The results of two surveys were released this week and both strongly indicated that Americans are starting to lose faith in their government. The first, a study from the National Opinion Research Center (NORC) at the University of Chicago, revealed that Americans’ confidence in all three branches of government was “at or near record lows in 2014.” In the second, a Gallup poll conducted over the weekend, “dissatisfaction with government” was the number one response when people were asked about the most important problem facing the U.S.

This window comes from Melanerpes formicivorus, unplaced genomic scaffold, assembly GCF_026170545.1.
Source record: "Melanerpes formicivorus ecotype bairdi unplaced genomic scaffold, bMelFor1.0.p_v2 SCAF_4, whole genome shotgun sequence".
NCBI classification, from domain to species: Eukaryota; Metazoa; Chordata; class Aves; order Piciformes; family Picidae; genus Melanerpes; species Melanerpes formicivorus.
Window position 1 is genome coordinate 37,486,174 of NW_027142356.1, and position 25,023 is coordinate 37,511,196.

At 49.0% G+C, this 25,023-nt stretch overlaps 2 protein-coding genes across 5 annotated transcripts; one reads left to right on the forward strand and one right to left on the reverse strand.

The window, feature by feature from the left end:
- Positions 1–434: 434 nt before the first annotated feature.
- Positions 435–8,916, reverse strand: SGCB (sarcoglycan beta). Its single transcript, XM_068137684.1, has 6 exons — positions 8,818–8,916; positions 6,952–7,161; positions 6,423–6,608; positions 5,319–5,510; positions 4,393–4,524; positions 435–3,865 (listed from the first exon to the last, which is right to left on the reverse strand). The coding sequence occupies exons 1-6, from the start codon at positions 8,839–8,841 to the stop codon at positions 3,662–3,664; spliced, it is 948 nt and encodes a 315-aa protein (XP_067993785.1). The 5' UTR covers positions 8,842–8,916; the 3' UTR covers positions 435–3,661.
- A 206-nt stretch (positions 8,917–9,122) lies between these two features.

The NORC General Social Survey has been conducted 30 times since 1972, making it a highly-regarded and useful survey for analyzing historical social trends. This time around, it has shown that only 5% and 23% of adults have “a great deal of confidence” in the congressional and judicial branches of government, respectively. Both of those numbers are lower than they have ever been before. Perhaps not surprisingly, more than 50% of those surveyed said they had “hardly any confidence” in Congress.
Faith in the executive branch is also low, but not quite record-breaking yet. According to these new 2014 results, 11% of Americans said they had a great deal of confidence in the executive branch.